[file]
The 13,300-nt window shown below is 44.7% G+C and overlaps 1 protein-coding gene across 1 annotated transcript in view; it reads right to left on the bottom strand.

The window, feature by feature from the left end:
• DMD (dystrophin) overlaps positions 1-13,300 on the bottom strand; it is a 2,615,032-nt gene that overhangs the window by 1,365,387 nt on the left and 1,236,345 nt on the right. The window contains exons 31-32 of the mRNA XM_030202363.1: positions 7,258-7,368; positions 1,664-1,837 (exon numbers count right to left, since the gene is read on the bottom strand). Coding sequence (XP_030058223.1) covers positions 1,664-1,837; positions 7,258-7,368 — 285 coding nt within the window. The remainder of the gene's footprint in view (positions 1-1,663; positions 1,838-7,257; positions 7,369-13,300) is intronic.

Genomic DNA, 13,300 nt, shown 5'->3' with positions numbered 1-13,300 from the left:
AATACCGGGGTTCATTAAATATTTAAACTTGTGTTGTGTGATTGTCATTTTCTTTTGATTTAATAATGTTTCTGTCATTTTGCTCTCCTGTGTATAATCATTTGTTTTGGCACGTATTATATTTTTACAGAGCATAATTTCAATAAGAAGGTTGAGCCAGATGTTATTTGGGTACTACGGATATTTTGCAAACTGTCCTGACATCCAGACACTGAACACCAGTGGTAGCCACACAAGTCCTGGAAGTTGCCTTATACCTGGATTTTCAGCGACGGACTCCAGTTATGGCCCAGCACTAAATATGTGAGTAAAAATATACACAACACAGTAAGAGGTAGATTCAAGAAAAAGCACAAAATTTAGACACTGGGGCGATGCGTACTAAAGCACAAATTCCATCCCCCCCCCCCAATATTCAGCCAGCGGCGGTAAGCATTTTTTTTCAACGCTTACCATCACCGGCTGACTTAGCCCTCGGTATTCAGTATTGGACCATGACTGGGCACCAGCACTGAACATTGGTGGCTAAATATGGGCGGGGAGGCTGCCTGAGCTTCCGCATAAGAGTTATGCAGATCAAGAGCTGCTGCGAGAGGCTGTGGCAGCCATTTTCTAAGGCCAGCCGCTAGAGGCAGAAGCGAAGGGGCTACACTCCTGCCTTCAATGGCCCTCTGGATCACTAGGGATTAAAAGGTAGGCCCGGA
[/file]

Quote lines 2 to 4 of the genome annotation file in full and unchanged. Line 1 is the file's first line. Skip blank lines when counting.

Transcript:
The window, feature by feature from the left end:
• DMD (dystrophin) overlaps positions 1-13,300 on the bottom strand; it is a 2,615,032-nt gene that overhangs the window by 1,365,387 nt on the left and 1,236,345 nt on the right. The window contains exons 31-32 of the mRNA XM_030202363.1: positions 7,258-7,368; positions 1,664-1,837 (exon numbers count right to left, since the gene is read on the bottom strand). Coding sequence (XP_030058223.1) covers positions 1,664-1,837; positions 7,258-7,368 — 285 coding nt within the window. The remainder of the gene's footprint in view (positions 1-1,663; positions 1,838-7,257; positions 7,369-13,300) is intronic.

Genomic DNA, 13,300 nt, shown 5'->3' with positions numbered 1-13,300 from the left: